Direct discrimination refers to situations where someone is treated less favourably because of their sexual orientation or gender identity, their perceived sexual orientation or gender identity, or the sexual orientation or gender identity of someone they are close to.
Under the Equality Act 2010 it is unlawful for employers to refuse a job, promotion or any training opportunity to an employee on the basis of their sexual orientation or gender identity.
Direct discrimination also refers to unfair treatment due to being associated with someone who is lesbian, gay, or trans. This can include a friend, relative or colleague. An employer cannot refuse a job, promotion or any training opportunity to an employee on the basis of the sexual orientation or gender identity of someone they know.
Indirect discrimination refers to situations where a workplace policy, provision, criteria or practice puts people of a particular sexual orientation or gender identity at a disadvantage when compared to others of a different sexual orientation or gender identity.
All employers, regardless of how many people they employ, should work to ensure their policies and procedures are inclusive and the language used within them reflects this. For instance, if certain privileges are offered on the basis that an employee is married, then this must extend to those in civil partnerships.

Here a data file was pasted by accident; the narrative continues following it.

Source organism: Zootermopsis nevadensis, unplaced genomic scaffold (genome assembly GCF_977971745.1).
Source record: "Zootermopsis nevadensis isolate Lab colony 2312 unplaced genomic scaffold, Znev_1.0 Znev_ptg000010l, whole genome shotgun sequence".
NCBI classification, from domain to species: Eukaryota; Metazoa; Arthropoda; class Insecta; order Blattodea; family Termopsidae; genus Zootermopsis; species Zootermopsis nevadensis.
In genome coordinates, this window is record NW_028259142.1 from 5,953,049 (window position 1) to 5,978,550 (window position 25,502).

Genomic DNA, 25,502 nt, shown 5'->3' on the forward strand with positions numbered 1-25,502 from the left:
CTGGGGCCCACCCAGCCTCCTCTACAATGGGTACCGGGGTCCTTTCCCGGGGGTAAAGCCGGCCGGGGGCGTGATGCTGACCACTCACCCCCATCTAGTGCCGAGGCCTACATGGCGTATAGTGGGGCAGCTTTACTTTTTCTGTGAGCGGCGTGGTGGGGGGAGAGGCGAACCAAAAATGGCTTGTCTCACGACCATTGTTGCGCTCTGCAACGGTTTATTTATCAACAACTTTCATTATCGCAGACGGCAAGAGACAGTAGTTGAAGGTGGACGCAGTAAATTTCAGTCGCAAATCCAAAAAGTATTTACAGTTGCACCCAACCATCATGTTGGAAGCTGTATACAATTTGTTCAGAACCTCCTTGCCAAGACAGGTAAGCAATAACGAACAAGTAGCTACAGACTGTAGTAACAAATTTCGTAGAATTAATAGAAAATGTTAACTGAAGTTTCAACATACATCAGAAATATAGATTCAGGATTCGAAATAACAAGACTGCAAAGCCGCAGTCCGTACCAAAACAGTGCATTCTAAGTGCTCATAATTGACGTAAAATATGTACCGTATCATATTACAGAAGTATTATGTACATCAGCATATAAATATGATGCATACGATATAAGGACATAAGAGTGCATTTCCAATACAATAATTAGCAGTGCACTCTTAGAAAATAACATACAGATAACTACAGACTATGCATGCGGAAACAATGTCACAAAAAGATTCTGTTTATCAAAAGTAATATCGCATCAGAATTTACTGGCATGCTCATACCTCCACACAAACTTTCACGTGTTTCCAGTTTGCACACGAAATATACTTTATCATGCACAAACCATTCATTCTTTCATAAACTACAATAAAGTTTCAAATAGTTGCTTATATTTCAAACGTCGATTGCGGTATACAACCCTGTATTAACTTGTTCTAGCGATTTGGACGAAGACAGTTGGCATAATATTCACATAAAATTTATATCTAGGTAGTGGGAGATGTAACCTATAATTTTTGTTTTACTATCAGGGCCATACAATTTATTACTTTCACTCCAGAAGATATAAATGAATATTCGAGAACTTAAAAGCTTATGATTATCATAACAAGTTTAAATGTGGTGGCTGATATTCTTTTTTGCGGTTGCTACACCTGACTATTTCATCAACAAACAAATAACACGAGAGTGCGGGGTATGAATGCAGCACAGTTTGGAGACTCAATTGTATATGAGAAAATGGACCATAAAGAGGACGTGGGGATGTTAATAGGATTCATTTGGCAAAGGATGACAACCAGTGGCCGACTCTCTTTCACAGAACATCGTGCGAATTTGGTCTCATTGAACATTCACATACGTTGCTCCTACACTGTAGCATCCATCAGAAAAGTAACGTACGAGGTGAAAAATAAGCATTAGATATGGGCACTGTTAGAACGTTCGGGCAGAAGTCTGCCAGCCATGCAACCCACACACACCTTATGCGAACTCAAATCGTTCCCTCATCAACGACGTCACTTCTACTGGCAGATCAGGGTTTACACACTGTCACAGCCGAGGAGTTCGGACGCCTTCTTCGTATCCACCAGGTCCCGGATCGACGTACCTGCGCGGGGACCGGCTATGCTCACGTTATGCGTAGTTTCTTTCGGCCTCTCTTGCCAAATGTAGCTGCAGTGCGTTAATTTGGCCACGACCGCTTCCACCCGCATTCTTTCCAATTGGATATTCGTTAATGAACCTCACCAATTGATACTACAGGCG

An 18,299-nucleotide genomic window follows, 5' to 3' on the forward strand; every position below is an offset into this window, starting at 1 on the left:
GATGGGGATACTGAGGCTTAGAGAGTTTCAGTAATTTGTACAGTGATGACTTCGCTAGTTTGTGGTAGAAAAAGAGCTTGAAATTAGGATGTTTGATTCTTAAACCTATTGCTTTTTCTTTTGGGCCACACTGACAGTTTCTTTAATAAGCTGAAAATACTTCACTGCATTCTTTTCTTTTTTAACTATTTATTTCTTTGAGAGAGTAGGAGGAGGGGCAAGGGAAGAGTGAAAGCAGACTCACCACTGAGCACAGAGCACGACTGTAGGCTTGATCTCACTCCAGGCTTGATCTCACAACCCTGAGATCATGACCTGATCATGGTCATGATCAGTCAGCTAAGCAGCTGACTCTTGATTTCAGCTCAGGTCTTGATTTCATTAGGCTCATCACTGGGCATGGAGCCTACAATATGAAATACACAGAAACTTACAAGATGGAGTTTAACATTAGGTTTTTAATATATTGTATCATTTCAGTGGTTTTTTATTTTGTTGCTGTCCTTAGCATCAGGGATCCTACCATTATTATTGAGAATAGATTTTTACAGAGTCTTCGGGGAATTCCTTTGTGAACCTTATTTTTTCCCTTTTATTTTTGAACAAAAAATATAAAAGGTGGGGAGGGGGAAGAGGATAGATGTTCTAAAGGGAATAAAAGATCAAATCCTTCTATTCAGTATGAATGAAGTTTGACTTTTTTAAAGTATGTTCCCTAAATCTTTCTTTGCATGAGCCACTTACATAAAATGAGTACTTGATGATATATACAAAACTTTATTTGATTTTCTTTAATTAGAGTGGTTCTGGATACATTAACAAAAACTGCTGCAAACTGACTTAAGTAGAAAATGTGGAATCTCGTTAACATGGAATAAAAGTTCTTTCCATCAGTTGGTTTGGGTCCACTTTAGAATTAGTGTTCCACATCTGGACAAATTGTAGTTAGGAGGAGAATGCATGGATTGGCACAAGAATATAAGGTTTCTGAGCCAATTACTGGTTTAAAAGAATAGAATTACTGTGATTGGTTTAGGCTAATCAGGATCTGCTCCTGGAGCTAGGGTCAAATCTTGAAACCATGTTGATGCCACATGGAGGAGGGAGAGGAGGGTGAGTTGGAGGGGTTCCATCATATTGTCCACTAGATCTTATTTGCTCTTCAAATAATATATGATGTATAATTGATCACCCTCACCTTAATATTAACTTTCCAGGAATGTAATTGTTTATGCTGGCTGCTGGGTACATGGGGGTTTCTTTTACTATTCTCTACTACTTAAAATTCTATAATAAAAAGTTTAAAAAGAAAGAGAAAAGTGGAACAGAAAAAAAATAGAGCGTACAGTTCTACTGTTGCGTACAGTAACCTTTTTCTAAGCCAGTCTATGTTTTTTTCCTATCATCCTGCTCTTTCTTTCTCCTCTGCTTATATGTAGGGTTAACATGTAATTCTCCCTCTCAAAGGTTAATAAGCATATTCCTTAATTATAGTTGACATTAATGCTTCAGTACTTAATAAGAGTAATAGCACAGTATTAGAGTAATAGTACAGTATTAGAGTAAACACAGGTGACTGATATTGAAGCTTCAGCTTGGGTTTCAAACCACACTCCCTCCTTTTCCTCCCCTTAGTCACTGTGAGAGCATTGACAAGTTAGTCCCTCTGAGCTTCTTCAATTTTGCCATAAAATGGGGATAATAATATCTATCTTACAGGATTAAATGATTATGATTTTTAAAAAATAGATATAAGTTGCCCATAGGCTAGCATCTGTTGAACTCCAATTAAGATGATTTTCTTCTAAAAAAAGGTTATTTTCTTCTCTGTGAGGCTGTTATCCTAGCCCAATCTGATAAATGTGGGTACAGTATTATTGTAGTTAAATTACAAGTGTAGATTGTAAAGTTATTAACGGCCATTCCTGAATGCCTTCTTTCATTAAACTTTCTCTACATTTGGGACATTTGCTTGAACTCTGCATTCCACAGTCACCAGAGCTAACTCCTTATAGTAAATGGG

Harassment refers to unwanted conduct which violates someone’s dignity or creates an intimidating, degrading, humiliating or offensive environment.
Harassment can include:
- Jokes or banter
- Insults or threats
- Unnecessary and degrading references to someone’s sexual orientation or their perceived sexual orientation
- Excluding someone from activities or social events
- Spreading rumours or gossip including speculating about someone’s sexual orientation or outing them
- Asking intrusive questions
The Equality Act 2010 protects people from discrimination and harassment on the basis of sexual orientation or gender identity, even if that person’s sexual orientation or gender identity is not known, or if that person is wrongly perceived to be lesbian, gay, bisexual or trans.
Victimisation refers to treating someone badly because they have complained about negative experiences at work.
If an employee can show that they are being treated differently because they have issued a grievance, and that treatment is less favourable compared to other employees, this could be classed as victimisation and would be unlawful. Complaints of victimisation need to be made separately to any previous or on-going grievances. Due to the nature of victimisation it can feel difficult to challenge or prove. However, employers have a duty to look into complaints and address behaviour. It may be best to try and address victimisation directly or informally with a manager. If this is unsuccessful it is possible to follow a formal grievance and tribunal action.
Where can I get help?
The LGBT community and people who associate with the LGBT community have the right to be protected in the workplace from discrimination, indirect discrimination harassment and victimisation.
New Law Solicitors - New Law’s employment law advisors can provide further guidance if you feel you have been discriminated against, either during an interview process or during the course of your employment.Contact 0333 005 0301 or email@example.com.
For further information please contact Stonewall Cymru's Information Service on 08000 502020 or email firstname.lastname@example.org.